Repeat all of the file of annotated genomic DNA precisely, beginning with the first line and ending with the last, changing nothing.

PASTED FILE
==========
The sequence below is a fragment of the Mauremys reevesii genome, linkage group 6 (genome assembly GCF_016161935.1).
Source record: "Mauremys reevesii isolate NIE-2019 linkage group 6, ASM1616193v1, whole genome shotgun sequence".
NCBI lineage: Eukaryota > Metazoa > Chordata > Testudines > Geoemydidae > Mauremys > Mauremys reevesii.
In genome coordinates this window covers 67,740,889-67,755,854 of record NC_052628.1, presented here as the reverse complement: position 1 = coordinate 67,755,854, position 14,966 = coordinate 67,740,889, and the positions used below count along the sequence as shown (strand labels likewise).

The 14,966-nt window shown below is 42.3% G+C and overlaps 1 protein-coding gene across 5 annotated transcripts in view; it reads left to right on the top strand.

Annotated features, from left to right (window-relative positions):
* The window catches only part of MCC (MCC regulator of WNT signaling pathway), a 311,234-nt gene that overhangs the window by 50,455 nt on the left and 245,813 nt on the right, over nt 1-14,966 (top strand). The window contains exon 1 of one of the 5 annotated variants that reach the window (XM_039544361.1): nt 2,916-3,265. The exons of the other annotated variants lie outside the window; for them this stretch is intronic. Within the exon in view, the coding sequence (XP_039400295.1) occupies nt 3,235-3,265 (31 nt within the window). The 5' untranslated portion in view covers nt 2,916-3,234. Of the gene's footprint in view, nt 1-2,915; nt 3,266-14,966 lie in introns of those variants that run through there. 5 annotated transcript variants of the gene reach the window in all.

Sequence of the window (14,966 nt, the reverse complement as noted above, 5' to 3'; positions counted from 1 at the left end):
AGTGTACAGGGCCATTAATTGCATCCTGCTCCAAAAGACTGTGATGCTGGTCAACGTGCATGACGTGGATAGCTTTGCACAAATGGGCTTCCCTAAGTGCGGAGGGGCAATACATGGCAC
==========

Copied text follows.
The sequence below is a fragment of the Mauremys reevesii genome, linkage group 6 (genome assembly GCF_016161935.1).
Source record: "Mauremys reevesii isolate NIE-2019 linkage group 6, ASM1616193v1, whole genome shotgun sequence".
NCBI lineage: Eukaryota > Metazoa > Chordata > Testudines > Geoemydidae > Mauremys > Mauremys reevesii.
In genome coordinates this window covers 67,740,889-67,755,854 of record NC_052628.1, presented here as the reverse complement: position 1 = coordinate 67,755,854, position 14,966 = coordinate 67,740,889, and the positions used below count along the sequence as shown (strand labels likewise).

The 14,966-nt window shown below is 42.3% G+C and overlaps 1 protein-coding gene across 5 annotated transcripts in view; it reads left to right on the top strand.

Annotated features, from left to right (window-relative positions):
* The window catches only part of MCC (MCC regulator of WNT signaling pathway), a 311,234-nt gene that overhangs the window by 50,455 nt on the left and 245,813 nt on the right, over nt 1-14,966 (top strand). The window contains exon 1 of one of the 5 annotated variants that reach the window (XM_039544361.1): nt 2,916-3,265. The exons of the other annotated variants lie outside the window; for them this stretch is intronic. Within the exon in view, the coding sequence (XP_039400295.1) occupies nt 3,235-3,265 (31 nt within the window). The 5' untranslated portion in view covers nt 2,916-3,234. Of the gene's footprint in view, nt 1-2,915; nt 3,266-14,966 lie in introns of those variants that run through there. 5 annotated transcript variants of the gene reach the window in all.

Sequence of the window (14,966 nt, the reverse complement as noted above, 5' to 3'; positions counted from 1 at the left end):
AGTGTACAGGGCCATTAATTGCATCCTGCTCCAAAAGACTGTGATGCTGGTCAACGTGCATGACGTGGATAGCTTTGCACAAATGGGCTTCCCTAAGTGCGGAGGGGCAATACATGGCAC